It's hard to believe this is the year 2012 and there are still countries on the planet that have forbidden women from competing in the Olympics. You know, like that's something that still happens. But it's unfortunately true, as Saudi Arabia, Brunei, and Qatar—which would really like to get the 2020 Olympics when it's awarded next year—have never, ever allowed a woman in the Olympics.
All that appears to be changing, though, as word trickles in that the trio of holdouts appear ready to break under increased international pressure:
Human Rights Watch, which has accused the I.O.C. of violating its own charter for equality by allowing Saudi Arabia into the Games while discriminating against women, said it could not confirm the Arab newspaper report. But an official with the rights organization said he believed that at least one Saudi female athlete would compete in London, which he called a modest first step.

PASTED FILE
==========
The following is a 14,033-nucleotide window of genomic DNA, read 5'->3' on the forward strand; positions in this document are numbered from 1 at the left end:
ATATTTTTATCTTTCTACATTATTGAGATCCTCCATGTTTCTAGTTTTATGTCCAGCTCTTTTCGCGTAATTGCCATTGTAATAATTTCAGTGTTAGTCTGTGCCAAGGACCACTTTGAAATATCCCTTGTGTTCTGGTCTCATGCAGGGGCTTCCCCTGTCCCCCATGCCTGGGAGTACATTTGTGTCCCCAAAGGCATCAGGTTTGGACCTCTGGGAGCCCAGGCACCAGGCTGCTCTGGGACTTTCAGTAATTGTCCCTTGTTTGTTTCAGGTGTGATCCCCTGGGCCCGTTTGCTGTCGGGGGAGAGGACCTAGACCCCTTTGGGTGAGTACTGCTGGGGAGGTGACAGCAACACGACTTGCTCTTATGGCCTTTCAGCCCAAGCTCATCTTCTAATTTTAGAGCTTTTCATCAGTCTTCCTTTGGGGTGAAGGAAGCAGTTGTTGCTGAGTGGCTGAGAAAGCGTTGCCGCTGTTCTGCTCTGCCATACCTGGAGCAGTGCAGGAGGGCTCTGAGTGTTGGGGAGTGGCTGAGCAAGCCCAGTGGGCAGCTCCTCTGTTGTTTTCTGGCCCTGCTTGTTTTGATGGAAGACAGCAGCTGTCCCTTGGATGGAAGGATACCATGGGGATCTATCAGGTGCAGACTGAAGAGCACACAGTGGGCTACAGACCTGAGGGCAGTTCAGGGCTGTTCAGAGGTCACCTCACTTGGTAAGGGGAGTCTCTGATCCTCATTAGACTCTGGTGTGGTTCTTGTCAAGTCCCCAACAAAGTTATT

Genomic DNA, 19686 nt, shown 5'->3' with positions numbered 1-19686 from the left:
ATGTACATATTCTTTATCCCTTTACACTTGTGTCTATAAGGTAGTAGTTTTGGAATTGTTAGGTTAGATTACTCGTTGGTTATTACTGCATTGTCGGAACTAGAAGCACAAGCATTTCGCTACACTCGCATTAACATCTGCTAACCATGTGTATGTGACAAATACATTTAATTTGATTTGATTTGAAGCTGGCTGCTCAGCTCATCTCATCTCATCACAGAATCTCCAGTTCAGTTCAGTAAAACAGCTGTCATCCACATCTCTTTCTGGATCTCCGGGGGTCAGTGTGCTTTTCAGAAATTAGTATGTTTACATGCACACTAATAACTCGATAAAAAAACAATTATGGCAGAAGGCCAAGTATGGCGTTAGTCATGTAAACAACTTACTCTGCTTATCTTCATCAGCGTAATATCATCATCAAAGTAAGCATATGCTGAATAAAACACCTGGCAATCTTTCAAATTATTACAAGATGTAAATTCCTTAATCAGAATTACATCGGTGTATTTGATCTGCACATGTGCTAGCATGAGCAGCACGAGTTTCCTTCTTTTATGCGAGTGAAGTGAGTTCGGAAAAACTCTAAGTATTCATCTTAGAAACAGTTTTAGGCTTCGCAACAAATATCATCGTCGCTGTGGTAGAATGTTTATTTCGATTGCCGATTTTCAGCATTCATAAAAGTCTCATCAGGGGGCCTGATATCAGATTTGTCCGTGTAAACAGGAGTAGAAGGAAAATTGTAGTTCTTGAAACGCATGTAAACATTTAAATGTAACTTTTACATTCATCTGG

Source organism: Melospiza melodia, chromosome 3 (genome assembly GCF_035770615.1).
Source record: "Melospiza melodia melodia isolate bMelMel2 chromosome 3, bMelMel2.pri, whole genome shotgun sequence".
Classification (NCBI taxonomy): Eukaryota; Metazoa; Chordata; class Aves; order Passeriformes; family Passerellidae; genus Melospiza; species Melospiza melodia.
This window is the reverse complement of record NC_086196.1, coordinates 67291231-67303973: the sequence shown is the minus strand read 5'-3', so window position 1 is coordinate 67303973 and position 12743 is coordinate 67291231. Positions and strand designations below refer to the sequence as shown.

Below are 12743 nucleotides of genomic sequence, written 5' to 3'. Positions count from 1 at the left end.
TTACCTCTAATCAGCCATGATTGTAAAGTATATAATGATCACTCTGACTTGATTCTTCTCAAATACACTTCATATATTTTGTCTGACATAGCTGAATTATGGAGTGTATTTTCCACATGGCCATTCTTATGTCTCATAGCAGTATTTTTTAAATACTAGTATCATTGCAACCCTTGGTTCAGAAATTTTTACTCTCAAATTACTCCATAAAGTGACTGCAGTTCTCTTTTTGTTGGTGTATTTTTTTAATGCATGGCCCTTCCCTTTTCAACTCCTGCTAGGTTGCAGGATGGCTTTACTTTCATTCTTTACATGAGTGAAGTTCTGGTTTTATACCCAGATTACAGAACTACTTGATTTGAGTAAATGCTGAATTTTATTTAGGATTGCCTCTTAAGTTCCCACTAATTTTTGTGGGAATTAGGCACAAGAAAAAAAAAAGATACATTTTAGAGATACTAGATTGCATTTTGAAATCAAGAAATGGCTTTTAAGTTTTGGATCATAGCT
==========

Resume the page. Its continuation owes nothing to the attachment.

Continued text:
"While tokenistic participation is welcome, it wouldn't change our position that the I.O.C. should affect more systemic change," said Christoph Wilcke of Germany, a senior researcher for Human Rights Watch's Middle Eastern and North African division.
Wilcke was the lead author of a blistering 51-page report issued last month by Human Rights Watch that detailed the struggles facing female athletes in Saudi Arabia. According to the report, Saudi officials systematically discriminated against women, providing no physical education for girls in state schools, closing gyms for women in 2009 and 2010 and forcing them to play in underground leagues.
While the Olympic inclusion will be a great story, it likely won't do much to affect life for Saudi women. They can't drive under any circumstances, and must ask permission if they want to get a job, go to school, take a trip, or get married. But this Olympic breakthrough and the sight of athletes like rider Dalma Rushdi Malhas will hopefully inspire them to see competitive sports as an legitimate (and attainable) path forward.